The recent fire at the Notre Dame Cathedral in Paris, France has been a devastating event for not only Christianity and Catholicism but also for art and history.
I remember studying Notre Dame Cathedral extensively in my Art History class in high school. It was a huge undertaking for architecture and a phenomenal exhibition of French Gothic Architecture. Over the centuries it’s been able to withstand wars, attacks on religion, and numerous renovation efforts. Through my studies, the Cathedral almost became like an old friend. Although I’ve never been able to see it firsthand, I studied almost every component of it from it’s structure and bones to the precious artwork that is housed there.
I studied it before I converted to Catholicism but after my conversion, various components of the Cathedral and it’s history made more sense to me.
When initial reports about the fire came out, I kept seeing the news alerts and articles about the fire… and my heart kept gradually breaking. Not only as an art history lover but also as a believer and a Catholic. My mind kept going to the worst place, as our human nature almost always does I guess.
Very initial reports said the cathedral would be a “total loss” and authorities claimed “nothing would remain” from this marvelous intersection of history, art, and religion. My mind went to the Crown of Thorns, the Blessed Sacrament, and the many works of art and other precious relics that call the Cathedral home.
The future of the cathedral seemed pretty bleak in those very early hours of the blaze.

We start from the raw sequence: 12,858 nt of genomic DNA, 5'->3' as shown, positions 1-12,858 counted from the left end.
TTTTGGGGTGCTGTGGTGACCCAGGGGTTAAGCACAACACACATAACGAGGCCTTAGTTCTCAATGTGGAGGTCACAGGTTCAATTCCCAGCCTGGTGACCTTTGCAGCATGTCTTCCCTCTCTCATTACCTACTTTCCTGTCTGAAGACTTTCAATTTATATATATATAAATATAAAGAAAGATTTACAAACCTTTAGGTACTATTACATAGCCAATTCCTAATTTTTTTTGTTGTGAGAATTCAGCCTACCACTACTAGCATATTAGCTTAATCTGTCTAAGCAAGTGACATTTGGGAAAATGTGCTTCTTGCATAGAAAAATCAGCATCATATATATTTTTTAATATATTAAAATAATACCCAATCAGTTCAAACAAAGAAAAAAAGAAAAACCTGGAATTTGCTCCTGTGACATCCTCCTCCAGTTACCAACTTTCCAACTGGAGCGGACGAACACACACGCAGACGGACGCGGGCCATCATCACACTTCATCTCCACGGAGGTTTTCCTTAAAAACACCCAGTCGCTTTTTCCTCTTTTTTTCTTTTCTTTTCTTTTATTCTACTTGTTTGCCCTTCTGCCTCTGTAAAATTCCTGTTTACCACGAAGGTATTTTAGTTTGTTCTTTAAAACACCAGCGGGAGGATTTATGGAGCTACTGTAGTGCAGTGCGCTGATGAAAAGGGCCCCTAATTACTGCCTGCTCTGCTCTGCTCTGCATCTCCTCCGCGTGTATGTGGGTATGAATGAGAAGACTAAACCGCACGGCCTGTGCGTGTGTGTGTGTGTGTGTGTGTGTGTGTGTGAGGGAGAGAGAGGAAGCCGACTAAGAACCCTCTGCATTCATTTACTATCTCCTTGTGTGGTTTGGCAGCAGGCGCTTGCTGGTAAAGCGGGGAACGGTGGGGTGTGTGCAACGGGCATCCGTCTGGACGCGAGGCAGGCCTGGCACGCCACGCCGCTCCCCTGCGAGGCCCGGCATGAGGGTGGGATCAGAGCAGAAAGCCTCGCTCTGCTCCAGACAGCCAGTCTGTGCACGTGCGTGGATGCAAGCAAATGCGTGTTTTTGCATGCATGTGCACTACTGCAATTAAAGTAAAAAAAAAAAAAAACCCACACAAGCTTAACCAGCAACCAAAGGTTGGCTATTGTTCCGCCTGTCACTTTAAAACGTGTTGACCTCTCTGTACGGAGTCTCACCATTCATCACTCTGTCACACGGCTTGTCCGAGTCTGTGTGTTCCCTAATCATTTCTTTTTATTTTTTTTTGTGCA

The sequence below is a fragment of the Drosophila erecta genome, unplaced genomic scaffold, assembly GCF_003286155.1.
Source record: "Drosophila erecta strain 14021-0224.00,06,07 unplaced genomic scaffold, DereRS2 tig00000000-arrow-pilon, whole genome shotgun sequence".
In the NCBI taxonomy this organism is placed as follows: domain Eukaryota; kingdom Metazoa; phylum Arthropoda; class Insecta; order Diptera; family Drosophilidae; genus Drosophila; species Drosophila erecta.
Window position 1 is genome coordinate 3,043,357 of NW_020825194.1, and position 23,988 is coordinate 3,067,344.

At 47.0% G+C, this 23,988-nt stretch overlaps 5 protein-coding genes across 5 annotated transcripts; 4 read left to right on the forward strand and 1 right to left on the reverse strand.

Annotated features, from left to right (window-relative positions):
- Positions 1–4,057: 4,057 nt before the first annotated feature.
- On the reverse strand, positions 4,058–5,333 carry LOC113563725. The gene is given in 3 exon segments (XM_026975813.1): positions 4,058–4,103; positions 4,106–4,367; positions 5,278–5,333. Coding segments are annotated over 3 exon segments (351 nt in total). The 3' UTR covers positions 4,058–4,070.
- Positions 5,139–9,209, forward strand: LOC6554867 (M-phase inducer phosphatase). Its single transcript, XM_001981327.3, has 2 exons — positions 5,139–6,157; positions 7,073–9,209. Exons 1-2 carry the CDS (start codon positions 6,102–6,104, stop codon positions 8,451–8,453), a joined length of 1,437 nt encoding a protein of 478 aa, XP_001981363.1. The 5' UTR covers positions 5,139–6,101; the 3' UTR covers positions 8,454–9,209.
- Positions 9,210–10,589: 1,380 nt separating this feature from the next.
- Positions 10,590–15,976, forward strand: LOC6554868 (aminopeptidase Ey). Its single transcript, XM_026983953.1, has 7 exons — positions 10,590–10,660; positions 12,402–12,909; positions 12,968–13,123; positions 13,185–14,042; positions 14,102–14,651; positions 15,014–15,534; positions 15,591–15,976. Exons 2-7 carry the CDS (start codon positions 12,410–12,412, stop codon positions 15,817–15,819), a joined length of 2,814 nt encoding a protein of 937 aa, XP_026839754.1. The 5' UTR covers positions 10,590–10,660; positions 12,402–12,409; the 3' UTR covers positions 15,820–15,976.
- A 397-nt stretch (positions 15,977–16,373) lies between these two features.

Could they save anything at all?
Would they be able to get to anything?
Again, my thoughts in those early hours went to the darkest and most desperate place.
But then news outlets reported about what had been saved. The Crown of Thorns, the Blessed Sacrament, and many other works of art and relics were all on the list of items that had been saved. In fact, much of the internal structures of the Cathedral were intact despite the flames that destroyed the roof and spire.
While there were still some losses like the iconic spire and the beautiful latticed wooden roof, it’s pretty miraculous that it wasn’t much worse. However, they are still assessing the damage and there’s possibility of more destruction as fire investigators carefully plan the next steps to prevent collapse and further damage.
When the fire was mostly contained, images were coming out of the altar. Intact. The cross behind the altar. Intact. The beautiful Pieta altarpiece. Intact. Many other structures of the interior. Intact.
Many priceless treasures, relics, and works of art were able to be saved.
Are we the same?
Do we sometimes feel like our future is bleak? Hopeless? Like a lost cause?
Do we sometimes feel like we are not worthy of God’s graces? Like we’ve sinned too much? Like we can’t possibly be forgiven?
And are we quick to resort to that? Just in the early hours of the fire at Notre Dame, are we quick to fall into despair with our own lives? God, I’m just not worthy. God, I’m a lost cause, don’t bother. God, how can I be forgiven?
Believe me, I’ve been there before.
But I’m here to remind you: We serve a merciful God.
You can be forgiven.
You are not total loss.
You are not a lost cause.
It’s never too late to turn to God.
He will always listen and forgive.
His mercies are new every morning. [Lamentations 3: 22-23]
Just like the many priceless treasures that were able to be saved in the fire that Notre Dame, you too are priceless. And you too are worthy of God’s grace.
This week is such a fitting time for us to remember these words. Easter Sunday is this Sunday. Please remember that God is always ready to listen and forgive. Please remember that you are not a total loss.
I encourage you to talk to God this week. Find an Easter Mass, service, celebration, or whatever it may be…and turn to God.
Friend, please remember this: You are priceless and your life is a miracle, you were knitted together with a purpose and created in God’s own image. Don’t be so quick to jump to conclusions about your soul and fate…you are not a total loss. Turn to God.